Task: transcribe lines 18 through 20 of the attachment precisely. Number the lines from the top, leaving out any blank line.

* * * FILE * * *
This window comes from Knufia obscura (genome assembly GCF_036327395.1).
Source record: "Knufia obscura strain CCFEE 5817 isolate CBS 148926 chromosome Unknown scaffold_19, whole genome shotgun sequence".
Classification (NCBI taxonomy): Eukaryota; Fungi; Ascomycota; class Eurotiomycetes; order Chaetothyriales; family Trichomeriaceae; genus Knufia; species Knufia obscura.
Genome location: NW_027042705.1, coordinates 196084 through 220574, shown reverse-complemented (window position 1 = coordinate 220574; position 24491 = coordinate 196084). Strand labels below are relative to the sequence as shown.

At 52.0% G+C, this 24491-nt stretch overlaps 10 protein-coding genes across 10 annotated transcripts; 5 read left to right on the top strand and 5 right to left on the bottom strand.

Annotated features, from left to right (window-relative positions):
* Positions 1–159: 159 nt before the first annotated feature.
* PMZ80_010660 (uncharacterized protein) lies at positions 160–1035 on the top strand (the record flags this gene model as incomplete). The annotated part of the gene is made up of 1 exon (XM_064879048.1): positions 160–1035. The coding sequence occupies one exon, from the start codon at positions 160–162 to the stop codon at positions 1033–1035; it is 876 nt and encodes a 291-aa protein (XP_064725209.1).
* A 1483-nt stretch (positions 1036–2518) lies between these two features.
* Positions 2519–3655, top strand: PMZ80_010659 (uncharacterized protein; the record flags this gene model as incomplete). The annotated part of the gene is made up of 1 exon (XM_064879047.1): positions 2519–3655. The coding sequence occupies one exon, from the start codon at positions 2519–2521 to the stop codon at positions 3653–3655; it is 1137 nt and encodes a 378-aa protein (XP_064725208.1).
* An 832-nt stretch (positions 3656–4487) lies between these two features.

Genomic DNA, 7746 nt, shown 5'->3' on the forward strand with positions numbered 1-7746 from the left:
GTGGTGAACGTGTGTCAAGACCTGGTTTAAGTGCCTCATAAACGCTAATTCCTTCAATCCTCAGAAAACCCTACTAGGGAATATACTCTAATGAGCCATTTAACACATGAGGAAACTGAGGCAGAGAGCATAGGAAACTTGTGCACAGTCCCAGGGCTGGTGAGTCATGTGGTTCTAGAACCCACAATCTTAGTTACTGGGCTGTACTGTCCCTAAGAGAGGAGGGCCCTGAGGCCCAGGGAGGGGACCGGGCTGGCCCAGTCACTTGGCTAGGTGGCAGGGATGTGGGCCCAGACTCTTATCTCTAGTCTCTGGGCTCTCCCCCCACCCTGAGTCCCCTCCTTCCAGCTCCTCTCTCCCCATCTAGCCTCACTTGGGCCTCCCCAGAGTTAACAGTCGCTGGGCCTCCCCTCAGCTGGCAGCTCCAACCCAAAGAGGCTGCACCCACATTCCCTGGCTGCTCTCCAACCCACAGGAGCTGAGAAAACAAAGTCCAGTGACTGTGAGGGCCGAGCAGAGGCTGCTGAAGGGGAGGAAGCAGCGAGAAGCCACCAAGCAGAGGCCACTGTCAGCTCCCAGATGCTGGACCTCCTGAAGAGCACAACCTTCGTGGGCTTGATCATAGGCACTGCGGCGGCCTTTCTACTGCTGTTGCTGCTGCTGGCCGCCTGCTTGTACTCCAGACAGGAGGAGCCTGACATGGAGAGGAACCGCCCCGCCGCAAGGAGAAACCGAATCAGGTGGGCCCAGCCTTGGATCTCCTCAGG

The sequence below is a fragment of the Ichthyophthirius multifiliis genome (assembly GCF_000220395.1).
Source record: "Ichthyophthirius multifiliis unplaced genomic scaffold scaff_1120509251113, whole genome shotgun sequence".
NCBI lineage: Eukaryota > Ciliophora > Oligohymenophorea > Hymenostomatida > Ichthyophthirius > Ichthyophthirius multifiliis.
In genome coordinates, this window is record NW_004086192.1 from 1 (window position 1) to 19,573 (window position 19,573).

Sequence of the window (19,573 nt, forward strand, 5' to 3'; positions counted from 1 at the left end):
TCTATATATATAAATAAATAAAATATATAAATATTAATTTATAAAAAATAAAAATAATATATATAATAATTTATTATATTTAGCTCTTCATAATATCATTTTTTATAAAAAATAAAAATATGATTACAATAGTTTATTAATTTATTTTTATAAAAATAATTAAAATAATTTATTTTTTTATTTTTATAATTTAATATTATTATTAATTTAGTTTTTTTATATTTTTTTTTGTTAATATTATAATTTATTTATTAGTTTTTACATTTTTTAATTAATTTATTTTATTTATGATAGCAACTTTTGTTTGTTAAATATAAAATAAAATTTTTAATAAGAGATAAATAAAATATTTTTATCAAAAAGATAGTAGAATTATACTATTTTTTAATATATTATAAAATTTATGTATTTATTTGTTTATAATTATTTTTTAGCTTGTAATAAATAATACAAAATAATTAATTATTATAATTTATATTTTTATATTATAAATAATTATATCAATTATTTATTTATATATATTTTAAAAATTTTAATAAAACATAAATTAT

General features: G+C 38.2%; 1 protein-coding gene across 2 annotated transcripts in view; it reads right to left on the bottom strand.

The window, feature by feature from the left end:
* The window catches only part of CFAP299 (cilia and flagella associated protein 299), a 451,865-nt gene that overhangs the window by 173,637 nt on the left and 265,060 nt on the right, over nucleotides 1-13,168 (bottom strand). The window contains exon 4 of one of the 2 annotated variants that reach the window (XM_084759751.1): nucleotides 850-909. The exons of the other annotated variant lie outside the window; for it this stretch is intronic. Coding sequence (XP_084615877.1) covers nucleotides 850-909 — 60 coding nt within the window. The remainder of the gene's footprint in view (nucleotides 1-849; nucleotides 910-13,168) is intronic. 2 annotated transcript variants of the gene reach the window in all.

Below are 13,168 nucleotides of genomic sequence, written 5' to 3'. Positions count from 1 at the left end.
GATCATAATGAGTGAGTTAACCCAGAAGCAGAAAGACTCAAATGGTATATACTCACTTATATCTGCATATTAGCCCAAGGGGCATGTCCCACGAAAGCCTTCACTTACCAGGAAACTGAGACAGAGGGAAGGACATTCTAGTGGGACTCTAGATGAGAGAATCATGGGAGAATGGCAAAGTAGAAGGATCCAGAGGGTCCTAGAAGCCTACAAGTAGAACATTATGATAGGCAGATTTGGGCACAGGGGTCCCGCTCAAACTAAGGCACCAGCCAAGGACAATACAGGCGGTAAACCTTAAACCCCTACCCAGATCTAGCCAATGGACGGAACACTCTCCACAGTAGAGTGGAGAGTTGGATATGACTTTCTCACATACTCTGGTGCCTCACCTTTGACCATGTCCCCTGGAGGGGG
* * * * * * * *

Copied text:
Sequence of the window (19,573 nt, forward strand, 5' to 3'; positions counted from 1 at the left end):
TCTATATATATAAATAAATAAAATATATAAATATTAATTTATAAAAAATAAAAATAATATATATAATAATTTATTATATTTAGCTCTTCATAATATCATTTTTTATAAAAAATAAAAATATGATTACAATAGTTTATTAATTTATTTTTATAAAAATAATTAAAATAATTTATTTTTTTATTTTTATAATTTAATATTATTATTAATTTAGTTTTTTTATATTTTTTTTTGTTAATATTATAATTTATTTATTAGTTTTTACATTTTTTAATTAATTTATTTTATTTATGATAGCAACTTTTGTTTGTTAAATATAAAATAAAATTTTTAATAAGAGATAAATAAAATATTTTTATCAAAAAGATAGTAGAATTATACTATTTTTTAATATATTATAAAATTTATGTATTTATTTGTTTATAATTATTTTTTAGCTTGTAATAAATAATACAAAATAATTAATTATTATAATTTATATTTTTATATTATAAATAATTATATCAATTATTTATTTATATATATTTTAAAAATTTTAATAAAACATAAATTAT

General features: G+C 38.2%; 1 protein-coding gene across 2 annotated transcripts in view; it reads right to left on the bottom strand.